Bay Area Food Stamp Recipients Can Soon Shop Online


Good Eggs employees Jess Rubenstein, left, and Jae Starfox prepare packages of groceries for delivery to Bay Area customers. Photo by Noah Arroyo / San Francisco Public Press.

Bay Area residents who rely on food stamps will soon be able to use them to buy groceries that they order online.

The United States Department of Agriculture in March approved a request by online grocer Good Eggs for permission to accept the subsidized payments, though it still cannot take them online.

Food stamps — known formally as CalFresh or the Supplemental Nutrition Assistance Program, or informally as EBT, for the Electronic Benefit Transfer cards that recipients use — are a federal subsidy available for very low-income people. Good Eggs, which sells locally grown produce, specialty baked goods, meat and prepared food, delivers to customers in cities from San Rafael to Palo Alto.

Rahmin Sarabi, who helped found the company, said the effort to make it food stamp-accessible, which he led, started last year when Good Eggs tested giving discounts to low-income customers. The pilot program’s participants tended to be middle-aged women with children or older people on fixed incomes, Sarabi said. One family in San Francisco’s Mission District spent about $300 every month on things like prepared rotisserie chickens and masa for making tortillas.

Many found the products too expensive even with a 50 percent discount, Sarabi said, but they offered a common refrain: “If you accepted EBT, this could be great for me.”

An estimated 18,272 San Francisco households use food stamps, which U.S. Census data for 2013 show accounts for about 5 percent of all city households. About 44 percent of the households on food stamps include at least one child.

Jesus Mendoza Jr., western regional administrator for the U.S. Department of Agriculture’s Food and Nutrition Service, said the department will start allowing some companies to accept food stamp payments online later this year. For both companies and consumers, that “would be a game changer,” Sarabi said.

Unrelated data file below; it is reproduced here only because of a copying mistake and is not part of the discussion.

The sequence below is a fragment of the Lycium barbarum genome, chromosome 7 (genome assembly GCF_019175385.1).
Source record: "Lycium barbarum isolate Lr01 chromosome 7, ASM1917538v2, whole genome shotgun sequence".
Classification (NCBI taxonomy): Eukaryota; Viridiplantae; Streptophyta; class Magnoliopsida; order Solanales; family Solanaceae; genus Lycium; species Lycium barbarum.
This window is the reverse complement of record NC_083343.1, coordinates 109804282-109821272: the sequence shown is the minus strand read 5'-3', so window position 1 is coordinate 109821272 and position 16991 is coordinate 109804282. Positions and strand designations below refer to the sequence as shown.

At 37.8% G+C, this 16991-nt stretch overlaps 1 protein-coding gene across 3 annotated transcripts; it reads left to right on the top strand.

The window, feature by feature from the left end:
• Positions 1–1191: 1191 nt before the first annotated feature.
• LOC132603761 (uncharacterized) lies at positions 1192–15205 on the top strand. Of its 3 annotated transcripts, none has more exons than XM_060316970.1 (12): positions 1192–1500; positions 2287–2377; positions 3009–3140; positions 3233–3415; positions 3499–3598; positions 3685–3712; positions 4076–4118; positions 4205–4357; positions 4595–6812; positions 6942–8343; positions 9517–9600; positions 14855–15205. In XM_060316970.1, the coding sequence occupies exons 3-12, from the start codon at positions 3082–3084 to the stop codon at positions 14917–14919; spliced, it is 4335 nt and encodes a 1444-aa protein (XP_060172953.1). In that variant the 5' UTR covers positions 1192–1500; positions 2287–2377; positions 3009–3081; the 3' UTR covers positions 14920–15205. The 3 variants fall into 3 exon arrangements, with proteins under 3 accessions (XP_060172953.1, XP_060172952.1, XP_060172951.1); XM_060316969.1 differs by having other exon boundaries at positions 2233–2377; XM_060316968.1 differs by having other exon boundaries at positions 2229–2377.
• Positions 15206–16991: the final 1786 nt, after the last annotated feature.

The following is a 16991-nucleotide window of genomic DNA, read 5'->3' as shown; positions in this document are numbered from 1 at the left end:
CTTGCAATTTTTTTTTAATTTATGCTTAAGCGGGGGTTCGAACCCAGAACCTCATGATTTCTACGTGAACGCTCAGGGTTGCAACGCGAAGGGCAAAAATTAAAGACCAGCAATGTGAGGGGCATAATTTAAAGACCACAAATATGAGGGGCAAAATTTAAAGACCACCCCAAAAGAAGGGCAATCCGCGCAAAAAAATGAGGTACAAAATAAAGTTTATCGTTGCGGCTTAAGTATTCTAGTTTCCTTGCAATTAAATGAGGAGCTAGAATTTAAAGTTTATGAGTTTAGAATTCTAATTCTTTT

Meanwhile, Good Eggs has come up with a workaround; customers using food stamps can select their groceries online but wait to pay until delivery.

In person, an Electronic Benefit Transfer card works like any other debit card. But that delay presents logistical obstacles. “We need to figure out what happens if someone isn’t there at the time of delivery,” Sarabi said, “or if there aren’t enough funds on the EBT cards.”

Only two other online grocery stores nationwide are allowed to take food stamps, Mendoza said. They are FreshDirect in the South Bronx in New York, and Crisp!, in Chicago.

Sarabi said Good Eggs’ new eligibility is not enough; the products will need to be affordable: “It’s not a simple if-you-build-it, they-will-come thing.” The pilot program’s discount was funded by a $5,000 donation, and he said he now plans to court tech companies to support another discount for people using food stamps.

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